of the enemy. Through some reason, as yet unexplained, he failed to move until 5. 30. Had he moved at the time, he would have met the enemy approaching the corral, surprised them, and no doubt captured a food portion, as they did not attack until 4. 30 a. m. We, however, followed them up and gave them a severe whipping, taking their forge and battery wagon. During this movement of the enemy, I was in Memphis, by order of my commanding officer, but the dispositions made by Captain G. E. Spencer, any assistant adjutant-general were such that had I been present I could not have improved them, and, had they been promptly obeyed, they would without doubt have been entirely successful.
I am, very respectfully, your obedient servant,
G. M. DODGE,
Lieutenant Colonel HENRY BINMORE,
Assistant Adjutant-General, SIXTEENTH Army Corps.
HEADQUARTERS SIXTEENTH ARMY CORPS,
Memphis, Tenn., July 15, 1863.
Lieutenant Colonel John A. RAWLINS,
Assistant Adjutant-General, Department:
Respectfully forwarded to department headquarters, with the additional information that the animals have since been retaken.
S. A. HURLBUT,
Numbers 3. Report of Colonel Florence M. Cornyn, Tenth Missouri Cavalry, commanding Expedition. HDQRS. THIRD CAV. Brigadier, LEFT WING SIXTEENTH A. C., Corinth, July 9, 1863.
GENERAL: On the morning of the 7th, having received instructions to proceed with my brigade put on the Burnssville road, to make a reconnaissance in force, I left Corinth at about daylight, with the Seventh Kansas Cavalry, Colonel T. P. Herrick; eighty companies of the Tenth Missouri Cavalry, Major F. W. Benteen, and the detachment of the Fifteenth Illinois Cavalry, Lieutenant Colonel F. T. Gilbert, in all about 750 men, and moved out by the way of the North Farmington road, On reaching the corral on this road, we found that the enemy, with twelve companies of mounted men, had, a short time before our arrival, surrounded and attacked the small force guarding that point, and, after overpowering and taking the most of them prisoners, had decamped with all the stock that was in the corral.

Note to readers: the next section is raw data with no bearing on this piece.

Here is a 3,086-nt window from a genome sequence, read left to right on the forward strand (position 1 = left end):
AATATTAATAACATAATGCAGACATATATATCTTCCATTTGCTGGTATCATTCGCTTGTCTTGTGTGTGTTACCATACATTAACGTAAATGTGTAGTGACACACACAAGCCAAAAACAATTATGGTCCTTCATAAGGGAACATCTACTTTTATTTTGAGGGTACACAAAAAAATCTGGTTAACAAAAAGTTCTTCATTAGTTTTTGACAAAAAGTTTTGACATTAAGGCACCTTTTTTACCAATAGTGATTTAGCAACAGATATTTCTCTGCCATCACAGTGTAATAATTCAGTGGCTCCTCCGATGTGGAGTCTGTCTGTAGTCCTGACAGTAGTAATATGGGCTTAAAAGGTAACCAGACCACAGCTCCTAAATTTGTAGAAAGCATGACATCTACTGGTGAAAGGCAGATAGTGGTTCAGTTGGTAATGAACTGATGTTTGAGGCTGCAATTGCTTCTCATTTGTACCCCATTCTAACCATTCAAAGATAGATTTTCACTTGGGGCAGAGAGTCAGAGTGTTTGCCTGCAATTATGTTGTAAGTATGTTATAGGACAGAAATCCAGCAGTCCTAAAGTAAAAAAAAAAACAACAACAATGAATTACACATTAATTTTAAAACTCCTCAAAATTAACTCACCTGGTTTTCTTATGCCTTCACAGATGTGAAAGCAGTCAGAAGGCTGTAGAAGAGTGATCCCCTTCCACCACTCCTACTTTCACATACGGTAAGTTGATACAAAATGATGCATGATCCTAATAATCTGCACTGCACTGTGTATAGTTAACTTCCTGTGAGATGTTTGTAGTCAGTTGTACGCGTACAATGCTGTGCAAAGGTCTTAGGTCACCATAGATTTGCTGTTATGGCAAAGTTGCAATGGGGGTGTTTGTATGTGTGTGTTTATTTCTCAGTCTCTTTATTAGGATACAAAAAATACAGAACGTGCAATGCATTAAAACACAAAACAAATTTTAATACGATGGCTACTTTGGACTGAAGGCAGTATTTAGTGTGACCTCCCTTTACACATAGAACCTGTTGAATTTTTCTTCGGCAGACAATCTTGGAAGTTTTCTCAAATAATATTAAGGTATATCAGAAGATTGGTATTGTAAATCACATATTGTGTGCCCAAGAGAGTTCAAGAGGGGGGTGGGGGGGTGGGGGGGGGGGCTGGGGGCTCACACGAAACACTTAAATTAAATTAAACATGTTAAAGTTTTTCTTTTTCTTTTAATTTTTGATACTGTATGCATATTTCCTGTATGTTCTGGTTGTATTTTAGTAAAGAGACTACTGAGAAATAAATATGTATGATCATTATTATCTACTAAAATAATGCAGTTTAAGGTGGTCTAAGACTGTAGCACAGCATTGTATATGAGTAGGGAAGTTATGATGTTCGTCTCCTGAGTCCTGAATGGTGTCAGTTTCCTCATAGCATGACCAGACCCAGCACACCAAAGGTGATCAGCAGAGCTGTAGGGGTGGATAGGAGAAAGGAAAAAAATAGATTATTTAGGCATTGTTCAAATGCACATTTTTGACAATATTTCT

After making a few inquiries from the neighbors, I started in pursuit out by the said road, when, finding that the enemy had taken a route by the way of the Hamburg road, I concluded to pursue him by that route by the way of the Hamburg road, I concluded to pursue him by that route. His traces guided us by by-roads, through swamps, and over hills, until we reached the main road leading from Red Sulphur Springs to Iuka, which road he had taken to that town.
Taking this last-named road, we came upon the enemy in force, posted